Data back up their claims. A 2012 study on 32 patients co-led by Thomas Hummel at the Dresden University of Technology, in Germany, found that anosmic men had had one-fifth as many sexual relationships as able-nosed controls. While anosmic women didn’t experience this drop, they tended to be more insecure about their partners. Why that might be, researchers are not yet sure. But they have… Read More…
Educational attainment has some qualitatively unique features that we’re going to have to be sensitive to when we attempt to study the genetics of it.Photograph by Joey Yee / Flickr
What if a wound of yours, a pierced ear, say, healed at a different rate depending on who was around you? A 2017 study explored this question, albeit with mice. Researchers paired mice together, punching holes in their ears, and tracked the rate of recovery. They found that the genome of a cagemate affected how fast their ears healed.
Benjamin Domingue, an assistant professor at the Stanford Graduate School of Education who studies sociogenomics, was fascinated by what the researchers called an “indirect” or “social” genetic effect. He wanted to see if similar things were going on in humans. Through the National Longitudinal Study of Adolescent to Adult Health, a sample of 15,000 Americans who were between 7th and 12th grade in 1994-95, and which is now on its fifth wave of data collection, Domingue and his colleagues were able to test for the influence of social genetic effects on educational attainment and relationships like friendship. Previous studies, for instance, have demonstrated that friends… Read More…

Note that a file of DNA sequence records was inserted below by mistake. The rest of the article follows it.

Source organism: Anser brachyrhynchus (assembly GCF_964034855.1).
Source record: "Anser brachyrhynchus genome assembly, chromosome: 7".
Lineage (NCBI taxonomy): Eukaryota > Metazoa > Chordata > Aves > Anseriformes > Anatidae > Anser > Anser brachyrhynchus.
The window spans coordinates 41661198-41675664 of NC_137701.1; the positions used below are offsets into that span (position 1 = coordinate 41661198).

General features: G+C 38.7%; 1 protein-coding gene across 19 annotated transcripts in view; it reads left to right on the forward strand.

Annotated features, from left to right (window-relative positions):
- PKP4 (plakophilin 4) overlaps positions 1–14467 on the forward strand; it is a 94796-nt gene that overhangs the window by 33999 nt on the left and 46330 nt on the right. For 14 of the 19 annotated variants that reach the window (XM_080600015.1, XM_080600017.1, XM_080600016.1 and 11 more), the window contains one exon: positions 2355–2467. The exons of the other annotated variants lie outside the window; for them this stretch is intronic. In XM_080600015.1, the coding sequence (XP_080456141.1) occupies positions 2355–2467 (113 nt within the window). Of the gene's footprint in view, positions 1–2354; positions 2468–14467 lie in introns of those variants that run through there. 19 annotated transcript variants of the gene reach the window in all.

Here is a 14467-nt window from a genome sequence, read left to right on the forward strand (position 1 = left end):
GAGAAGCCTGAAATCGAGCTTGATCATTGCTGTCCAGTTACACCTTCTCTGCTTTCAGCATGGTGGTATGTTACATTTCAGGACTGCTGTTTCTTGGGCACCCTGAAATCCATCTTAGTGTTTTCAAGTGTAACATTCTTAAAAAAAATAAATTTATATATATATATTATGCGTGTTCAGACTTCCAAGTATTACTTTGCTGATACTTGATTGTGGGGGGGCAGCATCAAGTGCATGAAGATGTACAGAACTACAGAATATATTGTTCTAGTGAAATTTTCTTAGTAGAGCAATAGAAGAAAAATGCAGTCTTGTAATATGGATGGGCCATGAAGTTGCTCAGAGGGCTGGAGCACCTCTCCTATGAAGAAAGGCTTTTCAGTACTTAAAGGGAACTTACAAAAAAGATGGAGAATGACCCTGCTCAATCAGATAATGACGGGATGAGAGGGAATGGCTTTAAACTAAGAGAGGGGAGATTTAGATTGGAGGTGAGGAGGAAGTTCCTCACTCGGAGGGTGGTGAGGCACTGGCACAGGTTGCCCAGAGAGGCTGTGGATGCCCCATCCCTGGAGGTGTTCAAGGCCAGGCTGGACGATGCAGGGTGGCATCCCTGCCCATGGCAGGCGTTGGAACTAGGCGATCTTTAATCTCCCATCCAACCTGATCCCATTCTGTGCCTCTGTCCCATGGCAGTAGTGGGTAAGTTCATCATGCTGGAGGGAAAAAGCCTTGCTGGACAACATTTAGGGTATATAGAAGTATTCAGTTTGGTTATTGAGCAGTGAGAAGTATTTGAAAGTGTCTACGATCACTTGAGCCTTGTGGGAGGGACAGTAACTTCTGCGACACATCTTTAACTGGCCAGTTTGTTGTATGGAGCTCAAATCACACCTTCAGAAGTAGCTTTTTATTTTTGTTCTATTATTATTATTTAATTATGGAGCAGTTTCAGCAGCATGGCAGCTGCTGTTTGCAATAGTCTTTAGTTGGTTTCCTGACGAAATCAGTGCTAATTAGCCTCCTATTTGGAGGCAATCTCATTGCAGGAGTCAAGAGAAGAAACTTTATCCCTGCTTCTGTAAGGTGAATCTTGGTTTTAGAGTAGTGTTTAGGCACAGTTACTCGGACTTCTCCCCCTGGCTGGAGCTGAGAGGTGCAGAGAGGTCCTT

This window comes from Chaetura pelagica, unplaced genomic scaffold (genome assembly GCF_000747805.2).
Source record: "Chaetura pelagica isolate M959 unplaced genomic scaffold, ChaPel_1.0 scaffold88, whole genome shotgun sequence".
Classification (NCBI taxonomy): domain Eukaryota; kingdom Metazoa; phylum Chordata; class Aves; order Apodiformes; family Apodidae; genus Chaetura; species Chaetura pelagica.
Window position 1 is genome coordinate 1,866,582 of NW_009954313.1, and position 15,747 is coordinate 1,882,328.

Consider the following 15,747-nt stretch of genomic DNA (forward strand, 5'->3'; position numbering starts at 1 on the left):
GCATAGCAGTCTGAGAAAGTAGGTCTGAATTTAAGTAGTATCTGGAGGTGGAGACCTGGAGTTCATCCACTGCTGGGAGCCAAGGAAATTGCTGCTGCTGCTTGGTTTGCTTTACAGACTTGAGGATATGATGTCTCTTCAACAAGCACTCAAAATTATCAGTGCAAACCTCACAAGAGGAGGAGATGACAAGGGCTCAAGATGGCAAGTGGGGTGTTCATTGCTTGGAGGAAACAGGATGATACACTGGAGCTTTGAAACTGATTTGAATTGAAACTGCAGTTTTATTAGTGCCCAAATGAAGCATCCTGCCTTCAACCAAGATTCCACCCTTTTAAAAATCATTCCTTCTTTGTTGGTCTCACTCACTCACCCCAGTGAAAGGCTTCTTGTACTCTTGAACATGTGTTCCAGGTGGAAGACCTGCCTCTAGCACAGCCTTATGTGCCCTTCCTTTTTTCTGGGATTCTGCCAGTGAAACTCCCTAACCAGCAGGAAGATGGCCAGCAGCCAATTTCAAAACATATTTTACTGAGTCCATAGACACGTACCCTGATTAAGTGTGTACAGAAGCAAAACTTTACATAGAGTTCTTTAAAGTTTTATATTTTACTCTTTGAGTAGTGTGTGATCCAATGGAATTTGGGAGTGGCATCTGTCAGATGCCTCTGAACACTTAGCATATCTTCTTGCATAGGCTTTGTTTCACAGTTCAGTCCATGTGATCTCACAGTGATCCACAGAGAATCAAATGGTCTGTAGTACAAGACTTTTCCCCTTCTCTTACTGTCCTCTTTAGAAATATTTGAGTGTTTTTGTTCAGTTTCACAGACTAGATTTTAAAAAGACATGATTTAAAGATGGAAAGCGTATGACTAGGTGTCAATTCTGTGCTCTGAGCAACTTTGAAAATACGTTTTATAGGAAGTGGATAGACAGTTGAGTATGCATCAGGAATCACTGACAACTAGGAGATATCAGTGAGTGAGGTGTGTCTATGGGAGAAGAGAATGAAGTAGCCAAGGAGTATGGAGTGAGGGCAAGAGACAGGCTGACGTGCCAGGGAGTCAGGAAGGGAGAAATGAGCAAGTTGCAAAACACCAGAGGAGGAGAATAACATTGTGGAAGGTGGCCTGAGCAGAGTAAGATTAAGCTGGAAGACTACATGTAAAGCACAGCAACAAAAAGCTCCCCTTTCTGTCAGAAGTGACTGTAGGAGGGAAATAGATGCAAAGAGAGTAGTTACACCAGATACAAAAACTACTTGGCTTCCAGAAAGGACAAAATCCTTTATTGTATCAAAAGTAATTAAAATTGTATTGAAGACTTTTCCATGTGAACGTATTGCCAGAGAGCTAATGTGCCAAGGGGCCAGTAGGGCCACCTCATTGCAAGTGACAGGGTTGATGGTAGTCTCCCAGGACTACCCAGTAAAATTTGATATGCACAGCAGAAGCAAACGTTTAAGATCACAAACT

Few creatures can boast of devotions so deep as greylag geese. Most are monogamous; many spend their decade-long adult lives with the same goose, side-by-side in constant communication, taking another partner only if the first should die. It’s a remarkable degree of fidelity, and it includes relationships of a sort that some humans consider unnatural.
A greylag goose coupleBiodiversity Heritage Library via Flickr
Quite a few greylags, you see, are gay. As many as 20 percent by some accounts. That number might be high: It includes those males who first take a male partner but later pair with a female, or whose first bond is with a female, but after she dies, takes up with a gander. That said, plenty more are exclusively homosexual from beginning to end.
Which raises the question: Why?
That’s puzzled quite a few scientists—those who study greylag geese and also the hundreds of other animal species in which homosexuality is, confoundingly, found. After all, evolution is driven by reproduction. In animals, that requires—self-cloning reptiles not withstanding—the union of opposite sexes. Through a reproductive-success lens, homosexuality would appear counterproductive, if not downright aberrant. It’s certainly not… Read More…